3,236 research outputs found

    Data Augmentation in Training CNNs: Injecting Noise to Images

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    Noise injection is a fundamental tool for data augmentation, and yet there is no widely accepted procedure to incorporate it with learning frameworks. This study analyzes the effects of adding or applying different noise models of varying magnitudes to Convolutional Neural Network (CNN) architectures. Noise models that are distributed with different density functions are given common magnitude levels via Structural Similarity (SSIM) metric in order to create an appropriate ground for comparison. The basic results are conforming with the most of the common notions in machine learning, and also introduce some novel heuristics and recommendations on noise injection. The new approaches will provide better understanding on optimal learning procedures for image classification.Comment: 12 pages, 9 figures, 2 tables, old paper just submitted to arXi

    Peroxisome Proliferator-Activated Receptor alpha (PPAR alpha) down-regulation in cystic fibrosis lymphocytes

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    Background: PPARs exhibit anti-inflammatory capacities and are potential modulators of the inflammatory response. We hypothesized that their expression and/or function may be altered in cystic fibrosis (CF), a disorder characterized by an excessive host inflammatory response. Methods: PPARα, β and γ mRNA levels were measured in peripheral blood cells of CF patients and healthy subjects via RT-PCR. PPARα protein expression and subcellular localization was determined via western blot and immunofluorescence, respectively. The activity of PPARα was analyzed by gel shift assay. Results: In lymphocytes, the expression of PPARα mRNA, but not of PPARβ, was reduced (-37%; p < 0.002) in CF patients compared with healthy persons and was therefore further analyzed. A similar reduction of PPARα was observed at protein level (-26%; p < 0.05). The transcription factor was mainly expressed in the cytosol of lymphocytes, with low expression in the nucleus. Moreover, DNA binding activity of the transcription factor was 36% less in lymphocytes of patients (p < 0.01). For PPARα and PPARβ mRNA expression in monocytes and neutrophils, no significant differences were observed between CF patients and healthy persons. In all cells, PPARγ mRNA levels were below the detection limit. Conclusion: Lymphocytes are important regulators of the inflammatory response by releasing cytokines and antibodies. The diminished lymphocytic expression and activity of PPARα may therefore contribute to the inflammatory processes that are observed in CF

    Nuclear receptors in vascular biology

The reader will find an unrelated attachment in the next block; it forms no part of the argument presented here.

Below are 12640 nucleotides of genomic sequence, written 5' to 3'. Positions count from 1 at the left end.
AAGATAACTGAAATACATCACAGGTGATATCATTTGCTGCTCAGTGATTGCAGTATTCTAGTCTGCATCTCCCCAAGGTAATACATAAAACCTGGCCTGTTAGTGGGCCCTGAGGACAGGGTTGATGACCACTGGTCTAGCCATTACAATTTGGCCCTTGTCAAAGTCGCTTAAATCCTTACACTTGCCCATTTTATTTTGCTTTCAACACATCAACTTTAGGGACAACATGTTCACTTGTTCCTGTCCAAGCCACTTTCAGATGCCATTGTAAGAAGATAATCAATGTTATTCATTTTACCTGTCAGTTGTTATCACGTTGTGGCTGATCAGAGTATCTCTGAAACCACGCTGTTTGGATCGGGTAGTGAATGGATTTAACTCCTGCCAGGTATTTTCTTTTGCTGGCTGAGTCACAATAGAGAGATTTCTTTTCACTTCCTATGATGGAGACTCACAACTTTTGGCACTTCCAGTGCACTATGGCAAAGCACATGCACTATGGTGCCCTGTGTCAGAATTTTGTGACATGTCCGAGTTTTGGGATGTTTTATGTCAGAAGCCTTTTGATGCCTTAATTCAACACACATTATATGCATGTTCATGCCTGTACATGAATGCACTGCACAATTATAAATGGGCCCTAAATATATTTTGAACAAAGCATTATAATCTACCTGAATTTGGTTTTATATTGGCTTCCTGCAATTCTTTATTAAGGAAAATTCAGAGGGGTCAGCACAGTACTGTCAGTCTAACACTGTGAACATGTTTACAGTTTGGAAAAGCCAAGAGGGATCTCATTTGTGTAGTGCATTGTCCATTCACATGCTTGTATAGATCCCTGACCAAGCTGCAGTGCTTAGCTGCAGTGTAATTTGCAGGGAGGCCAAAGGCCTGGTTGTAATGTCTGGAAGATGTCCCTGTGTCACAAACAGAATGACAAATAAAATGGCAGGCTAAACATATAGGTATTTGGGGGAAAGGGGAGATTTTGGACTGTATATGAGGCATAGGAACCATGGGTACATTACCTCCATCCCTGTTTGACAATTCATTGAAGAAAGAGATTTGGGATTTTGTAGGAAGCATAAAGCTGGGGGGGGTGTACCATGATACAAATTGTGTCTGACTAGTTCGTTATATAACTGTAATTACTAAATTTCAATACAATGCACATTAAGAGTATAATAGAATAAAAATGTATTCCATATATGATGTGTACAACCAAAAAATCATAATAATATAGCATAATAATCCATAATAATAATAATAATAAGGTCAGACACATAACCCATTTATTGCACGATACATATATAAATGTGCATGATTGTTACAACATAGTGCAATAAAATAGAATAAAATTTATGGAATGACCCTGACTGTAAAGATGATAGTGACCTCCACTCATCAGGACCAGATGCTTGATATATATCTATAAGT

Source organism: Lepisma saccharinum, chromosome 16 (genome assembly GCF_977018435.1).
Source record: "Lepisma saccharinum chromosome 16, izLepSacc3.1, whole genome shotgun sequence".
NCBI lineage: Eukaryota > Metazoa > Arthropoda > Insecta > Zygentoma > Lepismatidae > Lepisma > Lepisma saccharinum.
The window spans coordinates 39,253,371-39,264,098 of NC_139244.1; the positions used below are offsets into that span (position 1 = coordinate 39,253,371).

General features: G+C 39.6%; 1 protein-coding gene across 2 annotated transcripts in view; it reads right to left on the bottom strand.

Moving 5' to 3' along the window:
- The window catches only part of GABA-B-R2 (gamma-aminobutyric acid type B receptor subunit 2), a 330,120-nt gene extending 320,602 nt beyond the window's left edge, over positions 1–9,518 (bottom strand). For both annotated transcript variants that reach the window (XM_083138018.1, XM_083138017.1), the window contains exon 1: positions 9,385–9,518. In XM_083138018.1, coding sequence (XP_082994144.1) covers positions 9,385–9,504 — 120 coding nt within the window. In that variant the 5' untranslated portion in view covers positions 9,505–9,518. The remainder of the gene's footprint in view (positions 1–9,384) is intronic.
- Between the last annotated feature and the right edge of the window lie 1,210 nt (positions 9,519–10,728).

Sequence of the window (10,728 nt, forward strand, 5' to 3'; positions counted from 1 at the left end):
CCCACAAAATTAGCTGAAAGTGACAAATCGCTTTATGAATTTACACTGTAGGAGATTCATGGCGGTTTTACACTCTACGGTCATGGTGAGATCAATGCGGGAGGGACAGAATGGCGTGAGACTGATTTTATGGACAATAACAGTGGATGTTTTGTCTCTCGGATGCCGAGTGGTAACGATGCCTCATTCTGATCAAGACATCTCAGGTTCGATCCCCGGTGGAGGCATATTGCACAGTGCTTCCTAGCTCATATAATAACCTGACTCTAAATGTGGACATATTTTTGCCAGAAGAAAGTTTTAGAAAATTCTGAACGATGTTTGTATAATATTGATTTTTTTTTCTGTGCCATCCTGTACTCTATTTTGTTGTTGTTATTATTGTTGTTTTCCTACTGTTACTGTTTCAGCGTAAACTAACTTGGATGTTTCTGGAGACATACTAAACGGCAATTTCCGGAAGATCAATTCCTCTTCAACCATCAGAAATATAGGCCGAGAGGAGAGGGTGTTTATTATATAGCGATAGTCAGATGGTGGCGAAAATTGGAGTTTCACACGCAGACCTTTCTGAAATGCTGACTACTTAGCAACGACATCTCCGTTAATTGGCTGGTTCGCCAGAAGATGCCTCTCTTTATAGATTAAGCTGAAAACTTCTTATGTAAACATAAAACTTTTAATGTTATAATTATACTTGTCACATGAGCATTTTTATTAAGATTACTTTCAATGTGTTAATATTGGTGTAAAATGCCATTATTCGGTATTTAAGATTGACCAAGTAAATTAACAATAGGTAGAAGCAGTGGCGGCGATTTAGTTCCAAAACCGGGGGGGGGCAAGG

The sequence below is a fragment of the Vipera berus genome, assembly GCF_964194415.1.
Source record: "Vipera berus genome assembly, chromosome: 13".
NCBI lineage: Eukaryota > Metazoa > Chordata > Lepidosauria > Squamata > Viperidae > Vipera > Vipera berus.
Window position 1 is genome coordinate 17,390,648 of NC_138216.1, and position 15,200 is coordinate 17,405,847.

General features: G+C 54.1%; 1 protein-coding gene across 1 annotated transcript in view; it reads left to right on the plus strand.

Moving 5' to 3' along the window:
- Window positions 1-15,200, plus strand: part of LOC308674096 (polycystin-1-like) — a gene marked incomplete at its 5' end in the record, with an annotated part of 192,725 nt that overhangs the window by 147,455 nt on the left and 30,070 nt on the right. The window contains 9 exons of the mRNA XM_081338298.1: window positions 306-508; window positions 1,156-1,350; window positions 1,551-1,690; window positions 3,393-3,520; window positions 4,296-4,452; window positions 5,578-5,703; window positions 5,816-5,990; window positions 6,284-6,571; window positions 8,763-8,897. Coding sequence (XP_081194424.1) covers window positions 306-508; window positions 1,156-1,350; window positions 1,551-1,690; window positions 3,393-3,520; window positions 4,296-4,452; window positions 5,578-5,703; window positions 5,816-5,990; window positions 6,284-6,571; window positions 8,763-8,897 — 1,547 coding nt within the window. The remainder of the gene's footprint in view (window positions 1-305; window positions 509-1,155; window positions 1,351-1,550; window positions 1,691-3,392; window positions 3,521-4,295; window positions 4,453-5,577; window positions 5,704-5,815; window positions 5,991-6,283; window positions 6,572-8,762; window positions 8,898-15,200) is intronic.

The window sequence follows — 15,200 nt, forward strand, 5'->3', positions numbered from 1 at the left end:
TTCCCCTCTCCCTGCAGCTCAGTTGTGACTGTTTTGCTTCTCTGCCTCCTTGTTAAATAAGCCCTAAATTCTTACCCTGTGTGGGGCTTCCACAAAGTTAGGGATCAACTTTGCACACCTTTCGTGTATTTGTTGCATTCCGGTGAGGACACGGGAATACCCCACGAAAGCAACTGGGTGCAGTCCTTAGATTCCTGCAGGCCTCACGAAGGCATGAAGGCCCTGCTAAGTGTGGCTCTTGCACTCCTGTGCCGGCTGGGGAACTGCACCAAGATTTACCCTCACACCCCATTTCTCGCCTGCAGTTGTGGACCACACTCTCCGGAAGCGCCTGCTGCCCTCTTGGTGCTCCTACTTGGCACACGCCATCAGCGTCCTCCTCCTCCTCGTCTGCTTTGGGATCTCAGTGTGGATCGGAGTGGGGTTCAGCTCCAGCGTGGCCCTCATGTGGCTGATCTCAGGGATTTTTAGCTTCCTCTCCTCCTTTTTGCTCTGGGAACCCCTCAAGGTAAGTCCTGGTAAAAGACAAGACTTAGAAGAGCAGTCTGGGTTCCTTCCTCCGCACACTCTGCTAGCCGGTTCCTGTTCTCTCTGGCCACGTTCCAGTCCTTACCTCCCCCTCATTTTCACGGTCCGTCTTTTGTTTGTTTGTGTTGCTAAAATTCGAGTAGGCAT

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    Nuclear receptors sense a wide range of steroids and hormones (estrogens, progesterone, androgens, glucocorticoid, and mineralocorticoid), vitamins (A and D), lipid metabolites, carbohydrates, and xenobiotics. In response to these diverse but critically important mediators, nuclear receptors regulate the homeostatic control of lipids, carbohydrate, cholesterol, and xenobiotic drug metabolism, inflammation, cell differentiation and development, including vascular development. The nuclear receptor family is one of the most important groups of signaling molecules in the body and as such represent some of the most important established and emerging clinical and therapeutic targets. This review will highlight some of the recent trends in nuclear receptor biology related to vascular biology

    Constraints on the χ_(c1) versus χ_(c2) polarizations in proton-proton collisions at √s = 8 TeV

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    The polarizations of promptly produced χ_(c1) and χ_(c2) mesons are studied using data collected by the CMS experiment at the LHC, in proton-proton collisions at √s=8  TeV. The χ_c states are reconstructed via their radiative decays χ_c → J/ψγ, with the photons being measured through conversions to e⁺e⁻, which allows the two states to be well resolved. The polarizations are measured in the helicity frame, through the analysis of the χ_(c2) to χ_(c1) yield ratio as a function of the polar or azimuthal angle of the positive muon emitted in the J/ψ → μ⁺μ⁻ decay, in three bins of J/ψ transverse momentum. While no differences are seen between the two states in terms of azimuthal decay angle distributions, they are observed to have significantly different polar anisotropies. The measurement favors a scenario where at least one of the two states is strongly polarized along the helicity quantization axis, in agreement with nonrelativistic quantum chromodynamics predictions. This is the first measurement of significantly polarized quarkonia produced at high transverse momentum